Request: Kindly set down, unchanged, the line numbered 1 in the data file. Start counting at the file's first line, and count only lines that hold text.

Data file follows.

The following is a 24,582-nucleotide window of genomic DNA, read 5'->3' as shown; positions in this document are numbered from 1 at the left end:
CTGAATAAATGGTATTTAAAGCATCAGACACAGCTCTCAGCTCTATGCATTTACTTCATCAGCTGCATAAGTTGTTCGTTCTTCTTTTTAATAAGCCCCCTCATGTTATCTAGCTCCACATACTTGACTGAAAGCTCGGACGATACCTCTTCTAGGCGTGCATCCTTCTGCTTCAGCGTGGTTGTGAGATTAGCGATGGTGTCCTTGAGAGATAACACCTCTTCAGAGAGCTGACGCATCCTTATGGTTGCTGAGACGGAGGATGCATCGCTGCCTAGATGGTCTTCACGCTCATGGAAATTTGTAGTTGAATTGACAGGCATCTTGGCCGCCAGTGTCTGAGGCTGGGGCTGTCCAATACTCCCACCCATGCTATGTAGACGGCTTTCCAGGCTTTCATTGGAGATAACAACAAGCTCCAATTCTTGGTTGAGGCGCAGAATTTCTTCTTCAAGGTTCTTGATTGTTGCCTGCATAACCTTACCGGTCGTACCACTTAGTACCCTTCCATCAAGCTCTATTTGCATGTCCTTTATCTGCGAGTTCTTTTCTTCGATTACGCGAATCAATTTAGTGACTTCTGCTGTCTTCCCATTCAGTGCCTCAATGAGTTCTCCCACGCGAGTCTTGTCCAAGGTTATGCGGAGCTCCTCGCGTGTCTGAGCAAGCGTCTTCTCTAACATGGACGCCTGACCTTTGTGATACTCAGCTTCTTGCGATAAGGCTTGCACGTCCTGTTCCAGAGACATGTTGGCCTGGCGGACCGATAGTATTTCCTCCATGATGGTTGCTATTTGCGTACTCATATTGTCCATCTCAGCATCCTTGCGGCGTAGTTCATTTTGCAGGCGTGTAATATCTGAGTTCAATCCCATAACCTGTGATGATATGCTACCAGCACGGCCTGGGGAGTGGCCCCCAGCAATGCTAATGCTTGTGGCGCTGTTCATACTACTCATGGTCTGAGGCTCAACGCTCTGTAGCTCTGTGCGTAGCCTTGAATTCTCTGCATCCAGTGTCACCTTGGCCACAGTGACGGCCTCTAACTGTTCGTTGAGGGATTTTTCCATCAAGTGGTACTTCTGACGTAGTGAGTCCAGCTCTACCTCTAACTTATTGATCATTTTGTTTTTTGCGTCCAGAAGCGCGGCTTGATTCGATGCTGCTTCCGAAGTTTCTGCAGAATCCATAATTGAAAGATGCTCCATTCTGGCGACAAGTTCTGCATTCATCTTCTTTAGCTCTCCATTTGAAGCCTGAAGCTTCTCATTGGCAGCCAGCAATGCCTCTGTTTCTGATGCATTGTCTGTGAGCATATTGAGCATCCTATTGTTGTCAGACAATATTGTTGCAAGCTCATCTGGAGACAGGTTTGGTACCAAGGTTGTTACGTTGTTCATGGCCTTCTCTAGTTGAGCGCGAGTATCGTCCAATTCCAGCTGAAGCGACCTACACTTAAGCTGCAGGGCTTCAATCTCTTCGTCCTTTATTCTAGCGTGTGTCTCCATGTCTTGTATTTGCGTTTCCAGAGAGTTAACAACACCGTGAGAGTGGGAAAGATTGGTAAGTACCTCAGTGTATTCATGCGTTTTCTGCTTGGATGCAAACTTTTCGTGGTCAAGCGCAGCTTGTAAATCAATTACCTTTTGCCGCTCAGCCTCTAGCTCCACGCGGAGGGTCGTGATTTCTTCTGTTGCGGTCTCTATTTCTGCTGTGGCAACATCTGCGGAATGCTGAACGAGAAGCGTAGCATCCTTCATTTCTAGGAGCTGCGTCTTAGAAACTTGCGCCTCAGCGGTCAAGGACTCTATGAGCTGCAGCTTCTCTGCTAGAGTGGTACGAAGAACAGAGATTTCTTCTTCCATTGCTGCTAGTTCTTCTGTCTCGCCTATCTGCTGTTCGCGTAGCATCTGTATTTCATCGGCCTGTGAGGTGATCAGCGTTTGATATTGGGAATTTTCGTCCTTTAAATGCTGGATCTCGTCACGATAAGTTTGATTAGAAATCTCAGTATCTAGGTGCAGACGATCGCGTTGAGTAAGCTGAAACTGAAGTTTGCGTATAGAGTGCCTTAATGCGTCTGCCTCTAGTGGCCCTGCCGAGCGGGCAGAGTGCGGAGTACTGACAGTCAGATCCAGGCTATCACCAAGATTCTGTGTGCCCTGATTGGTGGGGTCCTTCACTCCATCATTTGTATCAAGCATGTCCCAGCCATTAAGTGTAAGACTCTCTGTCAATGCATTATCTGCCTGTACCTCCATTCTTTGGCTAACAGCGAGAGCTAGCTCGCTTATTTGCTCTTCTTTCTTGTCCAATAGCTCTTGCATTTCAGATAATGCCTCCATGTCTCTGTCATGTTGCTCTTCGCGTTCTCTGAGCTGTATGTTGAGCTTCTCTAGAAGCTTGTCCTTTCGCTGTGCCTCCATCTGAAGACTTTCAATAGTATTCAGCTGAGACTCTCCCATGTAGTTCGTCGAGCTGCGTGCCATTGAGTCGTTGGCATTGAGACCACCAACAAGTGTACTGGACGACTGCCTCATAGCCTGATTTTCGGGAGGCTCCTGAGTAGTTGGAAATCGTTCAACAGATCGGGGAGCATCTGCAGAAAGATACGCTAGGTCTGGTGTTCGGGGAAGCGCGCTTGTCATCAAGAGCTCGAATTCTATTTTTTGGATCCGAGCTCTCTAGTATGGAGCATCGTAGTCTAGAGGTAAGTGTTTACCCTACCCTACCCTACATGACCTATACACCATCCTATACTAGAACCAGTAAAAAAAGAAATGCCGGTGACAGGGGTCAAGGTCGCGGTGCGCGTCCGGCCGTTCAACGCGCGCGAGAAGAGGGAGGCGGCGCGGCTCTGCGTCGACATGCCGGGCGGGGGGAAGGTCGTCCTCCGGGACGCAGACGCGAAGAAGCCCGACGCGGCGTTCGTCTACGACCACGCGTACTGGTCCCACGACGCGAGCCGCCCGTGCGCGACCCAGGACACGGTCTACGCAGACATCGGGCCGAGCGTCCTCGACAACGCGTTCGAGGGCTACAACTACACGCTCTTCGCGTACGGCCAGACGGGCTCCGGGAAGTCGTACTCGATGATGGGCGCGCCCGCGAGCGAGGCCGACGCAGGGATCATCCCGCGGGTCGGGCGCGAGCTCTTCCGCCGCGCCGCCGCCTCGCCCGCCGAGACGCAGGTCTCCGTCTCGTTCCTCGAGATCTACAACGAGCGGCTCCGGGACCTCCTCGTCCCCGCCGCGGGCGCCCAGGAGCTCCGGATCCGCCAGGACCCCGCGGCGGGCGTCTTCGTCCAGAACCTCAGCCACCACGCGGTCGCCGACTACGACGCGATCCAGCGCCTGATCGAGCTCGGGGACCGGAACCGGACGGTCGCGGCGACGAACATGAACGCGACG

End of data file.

The following is a 24,582-nucleotide window of genomic DNA, read 5'->3' as shown; positions in this document are numbered from 1 at the left end: